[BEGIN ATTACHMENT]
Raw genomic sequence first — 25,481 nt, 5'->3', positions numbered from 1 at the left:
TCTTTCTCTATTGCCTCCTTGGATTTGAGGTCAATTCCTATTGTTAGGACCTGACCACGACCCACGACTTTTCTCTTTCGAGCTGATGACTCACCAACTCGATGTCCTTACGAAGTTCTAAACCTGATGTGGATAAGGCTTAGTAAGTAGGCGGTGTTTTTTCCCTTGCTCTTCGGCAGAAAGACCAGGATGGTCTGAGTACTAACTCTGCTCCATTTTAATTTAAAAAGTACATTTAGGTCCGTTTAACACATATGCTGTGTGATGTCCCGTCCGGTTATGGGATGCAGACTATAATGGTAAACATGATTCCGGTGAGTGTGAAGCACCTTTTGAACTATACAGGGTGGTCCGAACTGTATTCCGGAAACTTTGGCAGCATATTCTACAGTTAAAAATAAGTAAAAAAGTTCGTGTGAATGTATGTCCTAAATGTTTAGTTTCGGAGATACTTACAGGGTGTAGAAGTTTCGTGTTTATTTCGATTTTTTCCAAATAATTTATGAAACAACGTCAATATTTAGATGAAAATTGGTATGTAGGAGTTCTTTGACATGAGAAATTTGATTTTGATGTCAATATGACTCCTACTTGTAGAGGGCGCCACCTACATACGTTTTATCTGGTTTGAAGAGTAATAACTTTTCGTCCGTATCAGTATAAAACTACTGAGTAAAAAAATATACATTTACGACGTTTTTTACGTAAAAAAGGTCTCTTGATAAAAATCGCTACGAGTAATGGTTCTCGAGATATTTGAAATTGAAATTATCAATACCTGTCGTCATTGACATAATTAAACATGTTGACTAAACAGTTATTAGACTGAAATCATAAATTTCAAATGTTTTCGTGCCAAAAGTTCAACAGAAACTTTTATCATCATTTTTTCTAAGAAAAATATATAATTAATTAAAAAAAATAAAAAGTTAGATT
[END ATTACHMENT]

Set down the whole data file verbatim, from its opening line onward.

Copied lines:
Raw genomic sequence first — 25,481 nt, 5'->3', positions numbered from 1 at the left:
TCTTTCTCTATTGCCTCCTTGGATTTGAGGTCAATTCCTATTGTTAGGACCTGACCACGACCCACGACTTTTCTCTTTCGAGCTGATGACTCACCAACTCGATGTCCTTACGAAGTTCTAAACCTGATGTGGATAAGGCTTAGTAAGTAGGCGGTGTTTTTTCCCTTGCTCTTCGGCAGAAAGACCAGGATGGTCTGAGTACTAACTCTGCTCCATTTTAATTTAAAAAGTACATTTAGGTCCGTTTAACACATATGCTGTGTGATGTCCCGTCCGGTTATGGGATGCAGACTATAATGGTAAACATGATTCCGGTGAGTGTGAAGCACCTTTTGAACTATACAGGGTGGTCCGAACTGTATTCCGGAAACTTTGGCAGCATATTCTACAGTTAAAAATAAGTAAAAAAGTTCGTGTGAATGTATGTCCTAAATGTTTAGTTTCGGAGATACTTACAGGGTGTAGAAGTTTCGTGTTTATTTCGATTTTTTCCAAATAATTTATGAAACAACGTCAATATTTAGATGAAAATTGGTATGTAGGAGTTCTTTGACATGAGAAATTTGATTTTGATGTCAATATGACTCCTACTTGTAGAGGGCGCCACCTACATACGTTTTATCTGGTTTGAAGAGTAATAACTTTTCGTCCGTATCAGTATAAAACTACTGAGTAAAAAAATATACATTTACGACGTTTTTTACGTAAAAAAGGTCTCTTGATAAAAATCGCTACGAGTAATGGTTCTCGAGATATTTGAAATTGAAATTATCAATACCTGTCGTCATTGACATAATTAAACATGTTGACTAAACAGTTATTAGACTGAAATCATAAATTTCAAATGTTTTCGTGCCAAAAGTTCAACAGAAACTTTTATCATCATTTTTTCTAAGAAAAATATATAATTAATTAAAAAAAATAAAAAGTTAGATT